Ancestral energy lives in the stars above us, the stones beneath us. Their memory gathers in oceans, rivers and seas. It hums its silent wisdom within the body of every tree.

Wednesday, April 15, 2015

Talking Trash for Earth Day

“The world is changed by your example, not by your opinion.”
~Paulo Coelho

I take daily walks around my neighborhood, often playing Lisa Gerrard’s “Sacrifice” or Deva Premal’s “Gaté Gaté” low in my ear buds as I wove through the neighborhood. I keep the volume just high enough to drown out the street traffic, but not so loud as to drown out the natural birdsong. The ice and snow have melted in my residential area, unveiling the layers of litter, clothing, red Solo cups, broken bottles, and pieces of furniture long gone to the curb.

People walk by it every day and don’t see it. It happens. The garbage becomes part of the background, or maybe people get depressed by it and they stop seeing it. Where I live, it’s a mixed bag. One block to the west of us is made up of quiet residential homes and the streets are nearly cleaned up post-snow melt after just a couple of weeks.

One block to the east of us is mostly rental apartments. The difference in the condition of the yards and streets is tangible. There is a sense of “I didn’t put that garbage there. It’s not my garbage. It’s not my yard. It’s not my job.”

Just a quick walk around the corner this morning revealed an old sweatshirt, a small plastic child’s pennywhistle, chunks of broken liquor bottles, a rusty metal bedframe in pieces, old plastic bags with soupy dog shit, candy wrappers, a warped phone book, a car gas tank cover, three empty dime bags, a baby shoe, a row of abandoned plastic cups, a plethora of cigarette butts of varying ages, and a deflated basketball. I picked up the garbage, wearing a pair of kitchen gloves, and put it to the curb with my trash.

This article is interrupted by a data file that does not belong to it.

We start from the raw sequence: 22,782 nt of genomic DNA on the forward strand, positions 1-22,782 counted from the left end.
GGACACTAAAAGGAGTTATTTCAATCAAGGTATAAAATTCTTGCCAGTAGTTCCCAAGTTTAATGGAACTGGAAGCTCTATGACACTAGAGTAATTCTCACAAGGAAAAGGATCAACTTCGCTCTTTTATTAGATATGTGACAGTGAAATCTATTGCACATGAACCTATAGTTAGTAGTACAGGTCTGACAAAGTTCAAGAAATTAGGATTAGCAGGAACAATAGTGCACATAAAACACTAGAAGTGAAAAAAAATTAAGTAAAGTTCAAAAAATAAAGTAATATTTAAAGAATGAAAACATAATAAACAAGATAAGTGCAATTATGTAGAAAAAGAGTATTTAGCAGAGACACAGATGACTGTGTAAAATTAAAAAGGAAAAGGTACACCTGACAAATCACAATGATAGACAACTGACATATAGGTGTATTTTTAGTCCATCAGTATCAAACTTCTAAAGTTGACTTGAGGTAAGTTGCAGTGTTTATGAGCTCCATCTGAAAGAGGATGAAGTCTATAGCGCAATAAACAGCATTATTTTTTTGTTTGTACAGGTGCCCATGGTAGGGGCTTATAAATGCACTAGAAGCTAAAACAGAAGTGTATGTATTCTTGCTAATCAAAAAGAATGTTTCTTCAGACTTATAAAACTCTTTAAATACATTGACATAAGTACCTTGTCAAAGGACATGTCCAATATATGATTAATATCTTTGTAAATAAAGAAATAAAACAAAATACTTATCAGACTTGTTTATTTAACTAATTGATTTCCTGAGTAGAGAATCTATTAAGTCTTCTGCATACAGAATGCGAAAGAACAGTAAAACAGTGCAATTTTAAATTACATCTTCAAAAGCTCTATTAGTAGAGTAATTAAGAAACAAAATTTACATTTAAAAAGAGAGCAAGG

Side note: As a general rule, I only pick up trash between the sidewalk and the curb, or from vacant and abandoned houses. I don’t go into people’s yards without their permission. I did learn, while walking around and snapping pictures, that other people may not see or want to pick up their own trash, but they sure get persnickety when they realized that I saw it and was documenting it. I guess blinding yourself to something sad only works if everyone is in silent agreement to do the same. I have also learned that most people are more than willing to let me pick up the trash in their yards. Only a few get suspicious that I have ulterior motives… that there might be treasure in their trash that I am lying about. I couldn’t possibly just be doing it because it needs to be done.

I rent. I don’t own my apartment. I don’t own my house. I don’t own my yard. I don’t own my street. But I care what the yard looks like. I care what my home looks like, and what that message says to others when they come to visit. I think the way people live is a reflection of what they think they deserve. I may not have the money to move into a nicer neighborhood, but I can keep my home clean. I can steward myself to the earth that holds me. I can care for it. I can do that much.

It doesn’t matter if it is my trash or not. It doesn’t matter if I was the one who threw the garbage to the ground or not. It doesn’t matter if I own the yard or not. The Earth belongs to everyone and I am a part of it, walking with my eyes open. The garbage is there. Someone has to clean it up.

“Be the change you wish to see in the world.”
~Mahatma Gandhi

I don’t want to live in a home full of trash. I don’t want to come home to a yard full of trash. I don’t want to park my car on a street covered in trash. It makes me sad to see the spring crocuses and daylilies choking beneath so much garbage. We all need a little breathing room. 

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